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Tutorial – Light fog in After Effects – Part 1

Thursday, November 1st, 2012

I’ve had a lot of fun tinkering around with various tricks in After Effects to see how I could integrate them into my 3D renders. One visual effect I was trying to work with recently was light fog: the idea was to have a stationary prop placed in front of a bright light, only visible by its silhouette, with light fog casing around its shape. I know how to do this in Maya, however I wanted to do it in post due as tweaking the effect in the 3D software to get the desired look can require a lot of guesswork and be slow to render. The basic look is easy enough to accomplish in post with the CC Light Burst effect, except that although the prop itself was stationary, the camera itself moves in the Maya sequence: the center point of the light burst would have to move in 3D space, and CC Light Burst is a 2D effect. I was eventually able to get this work by taking locator and camera data from Maya, tracking that locator data, and then transferring the 2D coordinates from the tracker to the CC Light Burst effect.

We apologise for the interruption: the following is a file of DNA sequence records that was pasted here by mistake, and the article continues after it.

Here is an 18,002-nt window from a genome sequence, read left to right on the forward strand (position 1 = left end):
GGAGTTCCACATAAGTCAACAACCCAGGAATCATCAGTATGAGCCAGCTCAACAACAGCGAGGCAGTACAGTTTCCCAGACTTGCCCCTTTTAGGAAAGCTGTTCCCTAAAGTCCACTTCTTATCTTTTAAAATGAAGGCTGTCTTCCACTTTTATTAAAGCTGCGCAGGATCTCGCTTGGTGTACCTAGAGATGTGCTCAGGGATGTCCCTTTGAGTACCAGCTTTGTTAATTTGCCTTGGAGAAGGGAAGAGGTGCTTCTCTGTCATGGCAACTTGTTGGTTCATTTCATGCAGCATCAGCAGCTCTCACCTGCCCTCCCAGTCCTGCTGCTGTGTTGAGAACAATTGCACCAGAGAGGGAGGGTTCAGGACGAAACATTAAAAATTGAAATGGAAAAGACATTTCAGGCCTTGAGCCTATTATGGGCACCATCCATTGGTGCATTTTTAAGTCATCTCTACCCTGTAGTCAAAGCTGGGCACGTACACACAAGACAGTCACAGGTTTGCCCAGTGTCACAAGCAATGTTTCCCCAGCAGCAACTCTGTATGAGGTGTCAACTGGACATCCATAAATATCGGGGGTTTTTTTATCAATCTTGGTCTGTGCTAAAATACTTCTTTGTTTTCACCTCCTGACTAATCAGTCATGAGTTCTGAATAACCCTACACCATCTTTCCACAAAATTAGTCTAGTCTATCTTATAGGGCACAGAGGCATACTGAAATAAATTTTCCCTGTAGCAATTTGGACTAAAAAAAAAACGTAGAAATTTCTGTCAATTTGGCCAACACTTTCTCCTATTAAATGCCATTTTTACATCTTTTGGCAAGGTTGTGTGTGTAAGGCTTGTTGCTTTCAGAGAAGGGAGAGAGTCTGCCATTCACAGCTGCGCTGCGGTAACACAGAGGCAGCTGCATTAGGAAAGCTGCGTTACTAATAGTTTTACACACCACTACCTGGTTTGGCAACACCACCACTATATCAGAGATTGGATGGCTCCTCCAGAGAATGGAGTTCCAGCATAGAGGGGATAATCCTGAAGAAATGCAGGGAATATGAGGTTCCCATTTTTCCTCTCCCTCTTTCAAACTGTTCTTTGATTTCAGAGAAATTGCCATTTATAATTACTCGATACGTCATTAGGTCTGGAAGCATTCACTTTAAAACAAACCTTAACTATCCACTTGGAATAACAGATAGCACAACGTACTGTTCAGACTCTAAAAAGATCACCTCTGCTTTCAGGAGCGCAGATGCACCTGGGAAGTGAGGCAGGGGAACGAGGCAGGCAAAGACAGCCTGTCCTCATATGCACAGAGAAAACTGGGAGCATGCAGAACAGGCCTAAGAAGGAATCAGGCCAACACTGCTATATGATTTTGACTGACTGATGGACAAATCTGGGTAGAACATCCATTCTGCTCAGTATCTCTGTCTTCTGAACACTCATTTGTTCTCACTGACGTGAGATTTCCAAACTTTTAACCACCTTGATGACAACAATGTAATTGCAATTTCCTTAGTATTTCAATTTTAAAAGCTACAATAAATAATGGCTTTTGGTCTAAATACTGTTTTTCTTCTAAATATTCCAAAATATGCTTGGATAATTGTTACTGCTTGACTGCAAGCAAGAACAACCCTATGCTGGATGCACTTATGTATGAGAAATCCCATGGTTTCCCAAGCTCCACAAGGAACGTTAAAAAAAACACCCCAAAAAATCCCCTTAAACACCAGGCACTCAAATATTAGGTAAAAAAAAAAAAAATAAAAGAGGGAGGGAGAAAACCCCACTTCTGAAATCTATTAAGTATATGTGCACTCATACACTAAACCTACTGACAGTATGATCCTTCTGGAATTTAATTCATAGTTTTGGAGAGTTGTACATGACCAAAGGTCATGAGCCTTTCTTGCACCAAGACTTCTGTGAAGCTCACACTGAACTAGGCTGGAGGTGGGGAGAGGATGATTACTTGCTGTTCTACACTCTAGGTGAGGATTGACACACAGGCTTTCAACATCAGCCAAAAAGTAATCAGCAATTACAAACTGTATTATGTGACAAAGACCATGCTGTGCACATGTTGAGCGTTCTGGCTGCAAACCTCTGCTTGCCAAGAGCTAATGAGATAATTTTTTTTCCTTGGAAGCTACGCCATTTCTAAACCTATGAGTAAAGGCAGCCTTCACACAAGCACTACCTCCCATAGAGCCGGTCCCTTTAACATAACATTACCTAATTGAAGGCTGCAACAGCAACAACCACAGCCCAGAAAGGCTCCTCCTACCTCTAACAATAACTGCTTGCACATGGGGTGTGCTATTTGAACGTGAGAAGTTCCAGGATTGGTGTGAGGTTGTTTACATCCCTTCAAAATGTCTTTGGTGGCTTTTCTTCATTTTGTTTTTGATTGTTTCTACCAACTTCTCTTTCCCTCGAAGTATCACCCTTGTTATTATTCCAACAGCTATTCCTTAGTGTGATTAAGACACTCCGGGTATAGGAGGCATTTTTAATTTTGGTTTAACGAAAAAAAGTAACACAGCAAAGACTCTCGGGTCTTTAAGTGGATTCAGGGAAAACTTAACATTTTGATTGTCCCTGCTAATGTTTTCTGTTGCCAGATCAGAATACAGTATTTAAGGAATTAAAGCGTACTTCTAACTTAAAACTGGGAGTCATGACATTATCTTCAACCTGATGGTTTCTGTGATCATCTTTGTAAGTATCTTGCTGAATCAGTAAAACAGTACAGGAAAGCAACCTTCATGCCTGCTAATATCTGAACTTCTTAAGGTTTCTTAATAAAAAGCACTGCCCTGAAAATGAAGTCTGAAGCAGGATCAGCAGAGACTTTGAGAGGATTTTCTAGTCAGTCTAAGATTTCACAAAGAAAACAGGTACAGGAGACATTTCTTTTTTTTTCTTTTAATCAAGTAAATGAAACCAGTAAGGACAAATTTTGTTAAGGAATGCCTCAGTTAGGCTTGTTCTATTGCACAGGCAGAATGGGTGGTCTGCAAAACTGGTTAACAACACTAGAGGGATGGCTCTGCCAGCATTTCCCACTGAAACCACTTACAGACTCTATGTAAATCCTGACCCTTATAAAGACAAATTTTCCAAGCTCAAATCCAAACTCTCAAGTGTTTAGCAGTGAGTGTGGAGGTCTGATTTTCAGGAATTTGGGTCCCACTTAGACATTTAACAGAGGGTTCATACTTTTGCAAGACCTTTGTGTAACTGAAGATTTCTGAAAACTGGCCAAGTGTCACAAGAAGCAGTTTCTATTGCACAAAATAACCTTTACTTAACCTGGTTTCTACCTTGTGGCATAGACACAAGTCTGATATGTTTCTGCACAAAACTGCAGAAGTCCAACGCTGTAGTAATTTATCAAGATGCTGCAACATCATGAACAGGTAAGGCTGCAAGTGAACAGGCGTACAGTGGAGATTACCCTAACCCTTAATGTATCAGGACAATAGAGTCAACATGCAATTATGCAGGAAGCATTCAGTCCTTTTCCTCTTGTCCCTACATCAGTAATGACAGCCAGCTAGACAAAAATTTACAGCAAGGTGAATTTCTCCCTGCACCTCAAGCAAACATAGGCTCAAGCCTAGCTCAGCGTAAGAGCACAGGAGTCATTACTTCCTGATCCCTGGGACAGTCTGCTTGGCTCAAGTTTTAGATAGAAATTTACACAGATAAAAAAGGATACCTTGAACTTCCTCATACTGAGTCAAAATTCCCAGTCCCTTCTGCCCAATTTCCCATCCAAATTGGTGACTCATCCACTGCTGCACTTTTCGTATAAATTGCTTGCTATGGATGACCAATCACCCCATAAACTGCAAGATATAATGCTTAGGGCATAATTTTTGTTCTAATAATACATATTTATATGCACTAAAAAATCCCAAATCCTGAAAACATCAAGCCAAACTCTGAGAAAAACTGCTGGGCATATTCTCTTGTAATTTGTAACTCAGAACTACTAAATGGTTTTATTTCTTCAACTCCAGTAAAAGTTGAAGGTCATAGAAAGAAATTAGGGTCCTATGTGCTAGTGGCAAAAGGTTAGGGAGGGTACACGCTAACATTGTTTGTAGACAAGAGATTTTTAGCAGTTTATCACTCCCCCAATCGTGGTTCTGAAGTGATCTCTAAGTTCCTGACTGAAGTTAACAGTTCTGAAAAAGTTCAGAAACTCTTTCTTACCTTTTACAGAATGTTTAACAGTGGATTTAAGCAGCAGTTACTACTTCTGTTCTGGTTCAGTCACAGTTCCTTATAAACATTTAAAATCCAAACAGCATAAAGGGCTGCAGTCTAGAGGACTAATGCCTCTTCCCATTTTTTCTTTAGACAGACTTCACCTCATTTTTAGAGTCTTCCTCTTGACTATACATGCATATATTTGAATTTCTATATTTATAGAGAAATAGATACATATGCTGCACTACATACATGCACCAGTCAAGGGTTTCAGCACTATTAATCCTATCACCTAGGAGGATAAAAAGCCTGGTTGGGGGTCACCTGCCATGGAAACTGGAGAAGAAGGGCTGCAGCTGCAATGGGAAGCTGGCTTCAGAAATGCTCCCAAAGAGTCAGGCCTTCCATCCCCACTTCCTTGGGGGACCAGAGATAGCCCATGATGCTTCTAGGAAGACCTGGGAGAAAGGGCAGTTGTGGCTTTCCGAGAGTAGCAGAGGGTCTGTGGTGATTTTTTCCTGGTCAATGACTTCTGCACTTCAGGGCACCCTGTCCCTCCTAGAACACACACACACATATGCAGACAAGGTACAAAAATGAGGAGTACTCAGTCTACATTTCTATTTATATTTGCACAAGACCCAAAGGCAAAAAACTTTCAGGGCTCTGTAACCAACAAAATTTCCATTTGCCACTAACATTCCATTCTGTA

Confused yet? I’ll start from the beginning.

This tutorial is split into two parts: the first part will focus on rendering and compositing your Maya scene for the light fog effect described above, and the second part will walk through how to take the 3D placement data from your Maya scene and track it using After Effects.

First, you need a Maya scene. I’ve provided a very basic scene with a cube, a bright mental ray area light, a polygonal ground plane, and a camera with animation keys. (Figure 1). I’ve also set up the proper render layers for this tutorial, though to understand the workflow I’d recommend deleting the render layers and following along. This workflow should work with any scene, but be sure you have the following as they’ll be needed for tracking in After Effects:

• A camera with animation keys
• A locator point-constrained to the light source (the point constrain is only necessary if the light source itself moves.Otherwise, snap the locator so it’s placed in the exact same position as the light). If you have multiple light sources or objects you want to track, you’ll need a locator for each one.

Fig. 1

With the scene ready, it’s time to set this up for rendering. For the light fog effect, you’ll need these three render layers:

• A beauty pass
• An RGB matte pass with the cube and ground plane assigned to different colors